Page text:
Child abuse is a clinical diagnosis, made on the basis of a thorough history and physical exam, with radiographic studies as indicated. A multi-disciplinary approach can aid in diagnosis. Fractures are the second most common manifestation of abuse, and between 30% and 50% of victims will require the services of an orthopaedic surgeon. Familiarity with the list of high- and low-specificity fractures for abuse is useful, as is knowledge of the differential diagnosis. Fractures secondary to abuse generally have a good outcome and long-term prognosis. Appropriate referrals and intervention can decrease risk of future abuse.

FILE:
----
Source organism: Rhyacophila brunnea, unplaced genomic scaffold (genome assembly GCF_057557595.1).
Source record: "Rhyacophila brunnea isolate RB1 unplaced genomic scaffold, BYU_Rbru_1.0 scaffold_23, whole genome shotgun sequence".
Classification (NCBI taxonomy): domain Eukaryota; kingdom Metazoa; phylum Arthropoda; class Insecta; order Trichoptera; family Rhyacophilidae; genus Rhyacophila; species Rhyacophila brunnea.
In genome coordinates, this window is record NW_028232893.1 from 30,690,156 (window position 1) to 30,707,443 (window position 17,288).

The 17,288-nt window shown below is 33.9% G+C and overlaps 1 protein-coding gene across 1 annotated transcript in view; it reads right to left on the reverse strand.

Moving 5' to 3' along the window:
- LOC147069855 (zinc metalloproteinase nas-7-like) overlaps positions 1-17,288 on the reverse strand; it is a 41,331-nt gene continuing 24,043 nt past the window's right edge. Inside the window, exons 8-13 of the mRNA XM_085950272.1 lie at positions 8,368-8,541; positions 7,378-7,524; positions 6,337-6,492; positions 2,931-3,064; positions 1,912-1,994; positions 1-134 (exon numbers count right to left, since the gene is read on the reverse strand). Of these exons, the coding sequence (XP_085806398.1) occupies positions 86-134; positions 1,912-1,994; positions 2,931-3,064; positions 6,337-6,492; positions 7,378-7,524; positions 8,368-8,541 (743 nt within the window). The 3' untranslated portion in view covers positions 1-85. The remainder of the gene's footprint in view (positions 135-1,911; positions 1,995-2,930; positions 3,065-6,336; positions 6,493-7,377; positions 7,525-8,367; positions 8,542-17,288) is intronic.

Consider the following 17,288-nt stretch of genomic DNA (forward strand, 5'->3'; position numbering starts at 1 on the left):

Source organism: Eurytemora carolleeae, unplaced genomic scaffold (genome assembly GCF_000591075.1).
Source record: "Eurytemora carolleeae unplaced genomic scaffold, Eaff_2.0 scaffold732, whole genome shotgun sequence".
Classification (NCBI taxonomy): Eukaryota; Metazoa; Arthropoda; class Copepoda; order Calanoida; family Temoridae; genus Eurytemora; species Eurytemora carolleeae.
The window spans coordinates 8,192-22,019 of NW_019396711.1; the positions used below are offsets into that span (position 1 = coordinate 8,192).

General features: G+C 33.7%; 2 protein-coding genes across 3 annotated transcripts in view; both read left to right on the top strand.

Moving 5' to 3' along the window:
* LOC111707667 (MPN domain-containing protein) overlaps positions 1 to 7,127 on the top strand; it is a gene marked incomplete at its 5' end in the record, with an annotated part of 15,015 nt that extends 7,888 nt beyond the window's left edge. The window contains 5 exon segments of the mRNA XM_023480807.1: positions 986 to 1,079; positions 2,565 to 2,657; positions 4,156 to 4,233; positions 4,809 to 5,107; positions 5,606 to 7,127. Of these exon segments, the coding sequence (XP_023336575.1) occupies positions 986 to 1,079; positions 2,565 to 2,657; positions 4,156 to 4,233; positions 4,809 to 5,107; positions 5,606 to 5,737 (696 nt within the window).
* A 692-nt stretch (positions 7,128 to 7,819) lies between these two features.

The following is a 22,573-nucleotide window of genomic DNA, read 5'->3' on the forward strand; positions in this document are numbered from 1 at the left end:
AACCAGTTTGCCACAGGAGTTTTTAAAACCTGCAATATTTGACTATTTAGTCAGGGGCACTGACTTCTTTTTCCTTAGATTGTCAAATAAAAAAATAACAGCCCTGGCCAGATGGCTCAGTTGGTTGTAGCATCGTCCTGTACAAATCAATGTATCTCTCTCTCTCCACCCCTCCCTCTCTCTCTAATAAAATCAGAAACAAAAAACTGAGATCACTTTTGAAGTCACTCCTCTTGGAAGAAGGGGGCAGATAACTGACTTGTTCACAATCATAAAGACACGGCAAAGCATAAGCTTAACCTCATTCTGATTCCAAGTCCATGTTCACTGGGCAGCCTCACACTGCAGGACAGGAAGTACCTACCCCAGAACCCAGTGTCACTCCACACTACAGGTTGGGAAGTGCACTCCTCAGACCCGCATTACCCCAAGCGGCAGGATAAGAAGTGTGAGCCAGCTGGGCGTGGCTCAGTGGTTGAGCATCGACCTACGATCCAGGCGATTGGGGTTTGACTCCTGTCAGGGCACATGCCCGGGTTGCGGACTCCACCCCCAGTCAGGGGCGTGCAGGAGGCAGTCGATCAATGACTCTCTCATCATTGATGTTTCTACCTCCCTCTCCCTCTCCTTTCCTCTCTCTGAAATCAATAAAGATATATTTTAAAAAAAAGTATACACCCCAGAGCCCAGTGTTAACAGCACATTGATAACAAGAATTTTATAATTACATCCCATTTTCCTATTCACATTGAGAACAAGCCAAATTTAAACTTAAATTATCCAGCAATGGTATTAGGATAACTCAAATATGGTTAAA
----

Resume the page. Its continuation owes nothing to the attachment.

- Child abuse
ASJC Scopus subject areas
- Pediatrics, Perinatology, and Child Health